Results of the Annual National Assessment (ANA) in reading and numeracy confirm the depth of the crisis in Education. The Department of Education must respond with a comprehensive plan that includes provision for school libraries.
ANA AN IMPORTANT STEP
The Department of Basic Education’s step to introduce country-wide annual national assessments of literacy and numeracy in foundation and intermediate phase of schooling, through ANA (Annual National Assessments) is an important step in monitoring the education system. This is especially since it can detect problems in teaching and learning at an early stage and, as the department notes, can provide guidance for targeted interventions.
WHAT DO THE RESULTS SHOW AND WHAT DON’T THEY SHOW?
However, the ANA results released by the Department of Basic Education this week provide further evidence of the crisis we face in education. The results showed that nationally, Grade 3 learners performed at an average of 35% in Literacy and 28% in Numeracy, while in Grade 6, the national average performance in Languages is 28% and for Mathematics 30%.
The Department is correct in noting that these results were not unexpected, but they are no less disturbing. The Minister noted that our learners have performed very poorly in International and Local studies on reading and numeracy.
Not only do these results show that our learners are performing poorly across the board, but also that the effects of poor quality and unequal education already have a major impact on learner outcomes from a very early stage. What these results don’t show are the differences which exist between learner outcomes at well resourced, well managed privileged (most former Model C) schools perform in relation to the majority of black learners who attend township and rural schools in our country.
While the ANA results are on their own alarming, they still do not reflect the deeper inequality which exists behind the national average.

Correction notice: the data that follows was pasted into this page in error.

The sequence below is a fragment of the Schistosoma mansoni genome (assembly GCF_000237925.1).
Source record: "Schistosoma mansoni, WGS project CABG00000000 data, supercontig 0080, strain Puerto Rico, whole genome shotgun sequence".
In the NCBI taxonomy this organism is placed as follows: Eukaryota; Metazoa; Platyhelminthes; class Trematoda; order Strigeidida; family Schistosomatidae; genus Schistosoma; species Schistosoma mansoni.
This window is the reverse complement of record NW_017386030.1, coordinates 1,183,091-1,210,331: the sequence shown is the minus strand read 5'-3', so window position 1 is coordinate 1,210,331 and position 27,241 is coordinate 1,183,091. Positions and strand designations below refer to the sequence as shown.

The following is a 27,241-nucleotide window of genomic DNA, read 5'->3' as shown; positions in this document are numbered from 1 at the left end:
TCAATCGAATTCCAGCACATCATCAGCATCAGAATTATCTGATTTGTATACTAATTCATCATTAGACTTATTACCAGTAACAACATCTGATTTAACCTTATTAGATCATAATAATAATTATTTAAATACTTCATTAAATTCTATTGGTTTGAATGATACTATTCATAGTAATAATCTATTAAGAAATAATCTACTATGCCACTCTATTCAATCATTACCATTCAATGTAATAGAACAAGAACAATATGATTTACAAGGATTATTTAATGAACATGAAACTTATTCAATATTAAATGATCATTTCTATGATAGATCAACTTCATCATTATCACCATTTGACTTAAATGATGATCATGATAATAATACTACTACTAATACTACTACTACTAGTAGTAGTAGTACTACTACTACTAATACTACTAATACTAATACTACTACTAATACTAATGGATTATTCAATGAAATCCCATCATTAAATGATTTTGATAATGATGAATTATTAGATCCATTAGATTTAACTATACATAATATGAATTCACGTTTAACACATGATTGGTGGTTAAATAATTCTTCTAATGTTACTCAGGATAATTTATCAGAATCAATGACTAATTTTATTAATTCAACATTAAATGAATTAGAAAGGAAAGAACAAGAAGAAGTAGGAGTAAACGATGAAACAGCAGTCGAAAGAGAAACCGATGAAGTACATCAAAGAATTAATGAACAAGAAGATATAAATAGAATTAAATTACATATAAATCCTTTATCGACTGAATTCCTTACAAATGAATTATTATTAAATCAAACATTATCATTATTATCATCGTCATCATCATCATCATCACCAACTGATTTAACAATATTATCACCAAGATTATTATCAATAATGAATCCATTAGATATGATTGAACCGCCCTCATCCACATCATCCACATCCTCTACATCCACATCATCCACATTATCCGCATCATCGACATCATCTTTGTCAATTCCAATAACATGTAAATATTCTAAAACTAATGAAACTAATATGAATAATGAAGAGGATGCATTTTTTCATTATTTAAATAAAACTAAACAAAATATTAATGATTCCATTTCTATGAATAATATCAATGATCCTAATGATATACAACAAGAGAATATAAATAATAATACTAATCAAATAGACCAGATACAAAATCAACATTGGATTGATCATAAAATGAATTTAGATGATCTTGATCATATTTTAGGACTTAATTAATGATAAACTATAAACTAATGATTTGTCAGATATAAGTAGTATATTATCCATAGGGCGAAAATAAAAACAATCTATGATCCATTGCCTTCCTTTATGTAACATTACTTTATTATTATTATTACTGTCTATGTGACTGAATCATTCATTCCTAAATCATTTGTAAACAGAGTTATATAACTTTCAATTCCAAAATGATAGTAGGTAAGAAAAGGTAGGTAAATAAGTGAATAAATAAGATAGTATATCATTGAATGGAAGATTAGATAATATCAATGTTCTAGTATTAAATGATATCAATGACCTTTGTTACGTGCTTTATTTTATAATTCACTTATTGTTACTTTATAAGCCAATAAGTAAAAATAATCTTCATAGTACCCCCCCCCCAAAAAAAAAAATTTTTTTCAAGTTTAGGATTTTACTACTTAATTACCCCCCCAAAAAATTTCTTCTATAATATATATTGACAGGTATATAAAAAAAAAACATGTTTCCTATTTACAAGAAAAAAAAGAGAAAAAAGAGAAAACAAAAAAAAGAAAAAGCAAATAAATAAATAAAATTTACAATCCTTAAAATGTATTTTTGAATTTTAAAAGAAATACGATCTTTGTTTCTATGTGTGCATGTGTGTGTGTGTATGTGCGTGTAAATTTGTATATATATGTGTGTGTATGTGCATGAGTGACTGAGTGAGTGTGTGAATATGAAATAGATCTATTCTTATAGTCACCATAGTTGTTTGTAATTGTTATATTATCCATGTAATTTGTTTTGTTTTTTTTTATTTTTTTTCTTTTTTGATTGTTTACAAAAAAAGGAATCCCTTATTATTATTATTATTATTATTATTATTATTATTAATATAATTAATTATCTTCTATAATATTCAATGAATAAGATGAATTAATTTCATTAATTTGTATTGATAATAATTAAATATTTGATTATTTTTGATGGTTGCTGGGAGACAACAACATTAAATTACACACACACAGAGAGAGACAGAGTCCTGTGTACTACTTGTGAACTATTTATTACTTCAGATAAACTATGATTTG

WHAT SHOULD BE THE WAY FORWARD?
The DBE report notes that the introduction of workbooks for all grades 1 – 6 has had a positive impact on classroom practice, and that streamlining the curriculum is of the important initiatives aimed at addressing these problems. These are critical initiatives which must be supported and improved further. The same applies to the DBE’s commitment to provide every learner in with a textbook for each subject and to eradicate inappropriate structures by 2014, are all ambitious and important commitments, which speak to the problems in basic numeracy and literacy.
Repackaging the curriculum and providing workbooks may be part of the answer to OBE, but it doesn’t make resources like libraries, the internet any less important resources for the teaching and learning. The minister has publicly stated targets of eradicating mud schools and inappropriate structures by 2014, and providing every learner with a text book for every subject by the same time.
The ANA results provide data which can be used for targeted interventions, as the DBE notes, BUT what the results surely show is that interventions which target the entire system are also desperately needed. To produce a literate society we must ensure that there is a sufficient supply of, access to and use of books. This is most important at school. Widespread research has shown that libraries at schools, which are used properly, have a major impact on student performance.
The Department’s interventions must have as one of its priorities the provision of school libraries, including books and materials to schools, and training of teachers and librarians for the use of those materials. This must be included as part of the Department’s short term goals and targets together with the others mentioned. As a first step in this direction, the Department should at least focus on providing school libraries to primary schools, where developing a culture of reading can have the most impact.
The Department is yet to adopt a clear policy direction to address the fact that 93 % of all our schools are without functioning libraries, while our literacy rate is at 35% at grade 3 and at 28% in languages at grade 6. We cannot afford not to invest in books and reading materials for our learners, trained librarians or at least teachers with library training, and ultimately in providing our schools with the tools to foster a culture of reading and learning.
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